Deciduous Early Development Part III: Styrax
Styrax is, like the magnolia featured in Part II of this series, a rarely seen deciduous bonsai. Mr. Takeyama in Japan has some remarkable styrax specimens, and seeing his was the reason I started trying them for bonsai.
This specimen is Styrax japonicus, also known as Japanese snowbell-
Continuing the theme of this series, you will notice some branches that seem overlong, or too thick, or out of place and yet left on the tree and not pruned off. In this early stage of development this ‘leaving what you don’t want’ helps build the tree faster, and also, counterintuitively, slows down some areas so that we get greater twiggyness. This is more fully explained in Part I.
Our young specimen, about eight years old. Styrax is a strikingly vigorous plant, almost stronger than trident maple. This photo is from the fall, in October, during our final pruning of the year.
David and Alan beginning on the branch shortening.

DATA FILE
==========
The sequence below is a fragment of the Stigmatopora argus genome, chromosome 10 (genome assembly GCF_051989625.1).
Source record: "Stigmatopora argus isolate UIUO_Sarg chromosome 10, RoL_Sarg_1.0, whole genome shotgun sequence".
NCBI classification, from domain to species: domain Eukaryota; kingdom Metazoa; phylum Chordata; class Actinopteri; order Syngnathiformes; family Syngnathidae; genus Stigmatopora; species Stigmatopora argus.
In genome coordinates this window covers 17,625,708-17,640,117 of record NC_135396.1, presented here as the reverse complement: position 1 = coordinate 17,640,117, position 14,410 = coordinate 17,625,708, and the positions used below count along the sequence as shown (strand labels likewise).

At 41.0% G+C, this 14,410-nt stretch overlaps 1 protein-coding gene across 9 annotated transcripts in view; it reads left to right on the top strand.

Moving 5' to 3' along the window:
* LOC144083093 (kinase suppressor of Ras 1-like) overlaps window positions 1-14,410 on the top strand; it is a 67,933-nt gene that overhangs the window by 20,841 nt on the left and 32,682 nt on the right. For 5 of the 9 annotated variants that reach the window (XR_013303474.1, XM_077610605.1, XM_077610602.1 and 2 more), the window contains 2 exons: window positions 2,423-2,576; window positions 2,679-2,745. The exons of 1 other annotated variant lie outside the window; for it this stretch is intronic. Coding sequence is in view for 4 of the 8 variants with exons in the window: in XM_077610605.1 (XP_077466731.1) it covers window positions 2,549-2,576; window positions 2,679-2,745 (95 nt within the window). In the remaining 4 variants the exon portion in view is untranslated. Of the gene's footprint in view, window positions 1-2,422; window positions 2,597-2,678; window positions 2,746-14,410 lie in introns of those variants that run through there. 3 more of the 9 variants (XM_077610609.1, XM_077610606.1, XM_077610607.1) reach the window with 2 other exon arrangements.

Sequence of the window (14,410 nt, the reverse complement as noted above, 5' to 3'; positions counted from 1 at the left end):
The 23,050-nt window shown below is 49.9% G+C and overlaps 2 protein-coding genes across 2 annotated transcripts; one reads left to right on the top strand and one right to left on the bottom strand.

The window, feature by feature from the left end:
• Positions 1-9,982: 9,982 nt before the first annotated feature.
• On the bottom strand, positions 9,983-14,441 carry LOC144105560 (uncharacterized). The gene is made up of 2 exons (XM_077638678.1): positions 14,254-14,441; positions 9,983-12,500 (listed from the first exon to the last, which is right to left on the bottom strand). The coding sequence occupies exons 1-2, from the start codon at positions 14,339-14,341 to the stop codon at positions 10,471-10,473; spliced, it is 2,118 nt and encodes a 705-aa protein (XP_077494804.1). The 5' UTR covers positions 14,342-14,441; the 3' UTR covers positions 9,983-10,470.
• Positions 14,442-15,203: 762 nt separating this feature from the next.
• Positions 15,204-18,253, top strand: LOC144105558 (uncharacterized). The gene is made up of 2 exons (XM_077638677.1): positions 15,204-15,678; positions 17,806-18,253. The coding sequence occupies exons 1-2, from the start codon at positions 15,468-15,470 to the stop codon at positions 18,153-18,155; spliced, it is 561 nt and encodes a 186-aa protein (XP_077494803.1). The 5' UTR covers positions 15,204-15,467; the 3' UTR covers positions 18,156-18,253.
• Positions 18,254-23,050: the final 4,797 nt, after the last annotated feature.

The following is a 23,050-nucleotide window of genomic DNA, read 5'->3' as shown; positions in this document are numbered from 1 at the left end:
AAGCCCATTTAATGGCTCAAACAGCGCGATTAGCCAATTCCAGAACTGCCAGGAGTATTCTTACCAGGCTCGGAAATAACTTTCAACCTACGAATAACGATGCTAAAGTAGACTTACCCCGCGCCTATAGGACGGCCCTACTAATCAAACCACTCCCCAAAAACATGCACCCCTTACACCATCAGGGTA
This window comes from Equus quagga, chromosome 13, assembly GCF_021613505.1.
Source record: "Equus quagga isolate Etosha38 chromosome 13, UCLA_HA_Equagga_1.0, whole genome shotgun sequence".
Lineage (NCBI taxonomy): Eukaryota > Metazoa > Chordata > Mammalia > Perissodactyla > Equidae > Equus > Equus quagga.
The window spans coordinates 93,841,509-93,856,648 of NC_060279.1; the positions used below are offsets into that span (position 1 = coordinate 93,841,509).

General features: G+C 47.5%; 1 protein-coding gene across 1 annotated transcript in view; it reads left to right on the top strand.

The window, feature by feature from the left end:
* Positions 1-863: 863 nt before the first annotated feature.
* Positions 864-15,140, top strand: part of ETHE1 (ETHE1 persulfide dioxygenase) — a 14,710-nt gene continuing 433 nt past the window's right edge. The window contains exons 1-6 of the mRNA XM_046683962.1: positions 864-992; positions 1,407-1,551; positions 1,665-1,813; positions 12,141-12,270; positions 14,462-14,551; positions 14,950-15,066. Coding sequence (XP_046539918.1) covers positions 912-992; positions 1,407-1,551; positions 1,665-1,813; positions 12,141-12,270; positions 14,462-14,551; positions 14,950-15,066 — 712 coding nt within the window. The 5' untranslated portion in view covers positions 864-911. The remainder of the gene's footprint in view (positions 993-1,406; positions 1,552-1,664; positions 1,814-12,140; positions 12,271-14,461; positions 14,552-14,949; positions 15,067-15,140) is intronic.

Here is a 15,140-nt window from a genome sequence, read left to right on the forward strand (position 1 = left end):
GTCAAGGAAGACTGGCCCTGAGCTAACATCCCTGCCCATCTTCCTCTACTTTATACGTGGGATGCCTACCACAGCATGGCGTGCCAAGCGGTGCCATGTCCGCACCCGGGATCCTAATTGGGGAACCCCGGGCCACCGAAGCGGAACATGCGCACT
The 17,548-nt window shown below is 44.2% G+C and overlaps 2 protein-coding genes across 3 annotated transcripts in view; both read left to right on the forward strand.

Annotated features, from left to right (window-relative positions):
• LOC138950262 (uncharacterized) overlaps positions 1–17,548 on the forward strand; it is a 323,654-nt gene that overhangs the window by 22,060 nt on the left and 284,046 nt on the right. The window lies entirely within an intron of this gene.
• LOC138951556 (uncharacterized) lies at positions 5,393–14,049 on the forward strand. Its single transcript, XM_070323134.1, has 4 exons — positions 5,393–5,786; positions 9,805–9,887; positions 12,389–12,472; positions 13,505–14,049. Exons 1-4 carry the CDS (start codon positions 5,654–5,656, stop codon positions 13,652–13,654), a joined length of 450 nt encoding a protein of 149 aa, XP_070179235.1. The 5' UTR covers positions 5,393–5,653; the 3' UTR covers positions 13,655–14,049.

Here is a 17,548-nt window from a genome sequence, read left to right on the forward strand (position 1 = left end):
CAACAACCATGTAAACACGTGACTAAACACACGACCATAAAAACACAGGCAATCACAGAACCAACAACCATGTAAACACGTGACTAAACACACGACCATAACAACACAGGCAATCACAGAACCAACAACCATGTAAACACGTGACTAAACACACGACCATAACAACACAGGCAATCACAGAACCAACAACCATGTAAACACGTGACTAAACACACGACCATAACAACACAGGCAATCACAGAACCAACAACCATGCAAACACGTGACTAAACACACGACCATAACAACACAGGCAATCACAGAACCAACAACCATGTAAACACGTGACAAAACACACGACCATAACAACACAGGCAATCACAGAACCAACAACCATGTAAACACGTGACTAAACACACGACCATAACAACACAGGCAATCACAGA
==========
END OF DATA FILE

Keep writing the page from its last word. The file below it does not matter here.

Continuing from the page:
And where we ended the session of fall pruning, concentrating on the top of the tree so that taper would be retained. Many extensions were left on to keep growing into next growing season and to continue building caliper. Styrax are meaty trees, not delicate, and while not quite so heavy as trident or Chinese quince they are similar in build. The extensions left on the bottom half are to enhance that chunky quality that is natural to these trees. Also, the lower limbs are being considered for multiple trunk possibilities. Here we are not trying to over-style a tree when it’s young but let it help us decide its eventual structure. We’re leaving more possibilities than ultimately will be retained. Some will convince us and some will not, so not just to help build a tree do we leave more than we want, but also because with time some areas might become far more interesting than they are today, and may shift what we do with the design. Options are gold in bonsai early development.